In case you or your readers would like to vote on polls on this subject, I have set up the polls for you on Vizu.com.

You can easily export the polls from Vizu to your site if you'd like. (Send me a note if you'd like some assistance.)

The poll ID #'s on Vizu are: 28830, 28832, and 28833.

You can go to the polls directly by following these three links:


I'd feel remiss if I did not also point out that polls are a great way for bloggers to gather feedback and provide interactivity for their readers in a more controlled way than comment fields.


Where is my second post? I posted 2 comments to your question yesterday, but only see one of them here. Was my follow-up comment removed?


We've got your polls up live now at http://vizu.typepad.com/vizuble/.

The Prophet

I haven't had any real bad trolls on my blog but I've had my share during my 10 years plus of running a website. I got death threats for writing a bad review of a Harry Connick, Jr. CD, and for making fun of a couple of Mormon girls picketing Nordstroms because they were selling "immodest" prom dresses. I've got some other funny stories that I'll relate when I get more time ; )


A disproportion of the disturbing hateful comments on Forums and blogs comes from young men and adolescents in the UK who despise America. It's like a video game to them and they are extremely dedicated and delight in taking us down.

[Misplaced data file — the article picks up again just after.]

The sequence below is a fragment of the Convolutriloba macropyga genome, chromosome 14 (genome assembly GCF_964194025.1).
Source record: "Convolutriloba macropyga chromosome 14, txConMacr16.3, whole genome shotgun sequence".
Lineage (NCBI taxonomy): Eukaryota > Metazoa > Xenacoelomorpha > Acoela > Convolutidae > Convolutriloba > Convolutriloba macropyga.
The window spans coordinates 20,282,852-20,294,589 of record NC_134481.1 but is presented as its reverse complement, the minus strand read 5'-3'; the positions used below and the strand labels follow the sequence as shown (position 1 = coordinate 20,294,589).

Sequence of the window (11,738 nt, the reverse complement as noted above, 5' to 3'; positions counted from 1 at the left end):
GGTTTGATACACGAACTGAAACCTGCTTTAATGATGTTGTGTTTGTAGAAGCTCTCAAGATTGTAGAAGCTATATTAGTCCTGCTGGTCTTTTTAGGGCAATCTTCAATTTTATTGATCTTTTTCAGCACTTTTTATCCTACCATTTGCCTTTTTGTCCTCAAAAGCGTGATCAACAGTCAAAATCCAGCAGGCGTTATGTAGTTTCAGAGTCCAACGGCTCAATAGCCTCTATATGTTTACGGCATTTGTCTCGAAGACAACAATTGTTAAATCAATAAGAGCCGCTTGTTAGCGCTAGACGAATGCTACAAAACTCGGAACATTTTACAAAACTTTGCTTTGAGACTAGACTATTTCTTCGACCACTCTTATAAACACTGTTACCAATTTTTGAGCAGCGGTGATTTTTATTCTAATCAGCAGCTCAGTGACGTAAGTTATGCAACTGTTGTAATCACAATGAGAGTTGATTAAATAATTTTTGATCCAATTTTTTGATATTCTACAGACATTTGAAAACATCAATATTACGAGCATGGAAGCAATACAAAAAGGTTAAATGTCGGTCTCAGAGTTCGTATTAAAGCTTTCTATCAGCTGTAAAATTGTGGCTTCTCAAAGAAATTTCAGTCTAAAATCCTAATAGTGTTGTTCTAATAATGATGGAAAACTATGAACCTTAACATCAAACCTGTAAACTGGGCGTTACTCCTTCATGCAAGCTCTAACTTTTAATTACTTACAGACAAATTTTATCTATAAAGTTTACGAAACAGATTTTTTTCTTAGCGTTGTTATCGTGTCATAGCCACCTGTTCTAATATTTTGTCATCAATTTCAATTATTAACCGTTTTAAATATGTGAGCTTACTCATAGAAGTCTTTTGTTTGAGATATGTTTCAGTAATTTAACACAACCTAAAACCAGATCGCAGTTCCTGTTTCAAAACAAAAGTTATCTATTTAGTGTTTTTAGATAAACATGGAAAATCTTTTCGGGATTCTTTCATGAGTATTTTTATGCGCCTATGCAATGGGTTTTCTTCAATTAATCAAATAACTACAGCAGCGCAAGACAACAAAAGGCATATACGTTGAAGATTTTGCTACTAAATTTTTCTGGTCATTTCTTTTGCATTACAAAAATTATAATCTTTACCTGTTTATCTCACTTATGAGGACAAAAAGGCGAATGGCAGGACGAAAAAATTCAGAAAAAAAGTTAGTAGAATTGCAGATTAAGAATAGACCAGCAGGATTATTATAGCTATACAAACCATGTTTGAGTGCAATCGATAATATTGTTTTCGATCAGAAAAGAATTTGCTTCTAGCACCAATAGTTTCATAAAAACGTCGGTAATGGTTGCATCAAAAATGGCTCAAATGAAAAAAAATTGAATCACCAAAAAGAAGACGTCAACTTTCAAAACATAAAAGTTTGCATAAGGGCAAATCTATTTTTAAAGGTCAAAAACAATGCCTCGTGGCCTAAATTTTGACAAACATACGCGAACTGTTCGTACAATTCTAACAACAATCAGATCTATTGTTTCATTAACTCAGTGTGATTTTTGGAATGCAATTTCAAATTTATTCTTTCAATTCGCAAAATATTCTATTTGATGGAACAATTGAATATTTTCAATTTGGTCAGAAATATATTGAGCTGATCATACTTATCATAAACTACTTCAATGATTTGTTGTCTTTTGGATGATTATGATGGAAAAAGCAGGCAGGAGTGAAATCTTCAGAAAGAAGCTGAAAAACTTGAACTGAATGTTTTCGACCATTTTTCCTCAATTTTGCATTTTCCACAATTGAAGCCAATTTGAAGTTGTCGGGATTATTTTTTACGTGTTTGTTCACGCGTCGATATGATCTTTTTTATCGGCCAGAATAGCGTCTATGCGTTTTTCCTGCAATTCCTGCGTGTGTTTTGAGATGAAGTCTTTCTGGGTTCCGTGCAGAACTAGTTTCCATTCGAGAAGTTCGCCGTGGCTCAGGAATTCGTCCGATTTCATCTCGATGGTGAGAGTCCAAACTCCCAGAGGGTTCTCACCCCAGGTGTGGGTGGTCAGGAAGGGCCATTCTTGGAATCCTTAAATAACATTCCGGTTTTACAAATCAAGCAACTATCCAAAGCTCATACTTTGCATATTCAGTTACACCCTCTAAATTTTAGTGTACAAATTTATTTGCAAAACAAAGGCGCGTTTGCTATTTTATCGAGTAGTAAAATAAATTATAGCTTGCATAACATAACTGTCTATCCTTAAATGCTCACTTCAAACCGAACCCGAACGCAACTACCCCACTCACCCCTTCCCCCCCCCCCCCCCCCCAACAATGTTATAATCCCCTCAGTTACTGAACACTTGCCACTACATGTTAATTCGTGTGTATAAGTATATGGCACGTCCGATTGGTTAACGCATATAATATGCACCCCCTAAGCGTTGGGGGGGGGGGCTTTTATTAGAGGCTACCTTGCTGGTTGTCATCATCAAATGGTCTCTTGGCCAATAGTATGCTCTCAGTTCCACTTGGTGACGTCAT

Ron Shevlin

I can't believe you're equating the death threats that Kathy's received to criticism you got from your questionable analysis of Apple sales.

Shame on you.

Josh Bernoff

Thanks for your comment, Ron.

As I said in the post, I don't feel what happened to me is even a shadow of what is happening to Kathy Sierra. I am not "equating" myself to her situation.

That being said, I did get threats which, if you took them seriously (and I didn't) were very disturbing. Regardless of what you think of the research, the appropriate response is not threats of violence.



I can't believe you're equating the death threats that Kathy's received to criticism you got from your questionable analysis of Apple sales.



I have been bashed on the net and it has caused me to lose sales, for something I didn't do. Don't take it lightly. There are companies out there that claim they can restore your reputation. Not sure if they can do anything more then I can just do myself.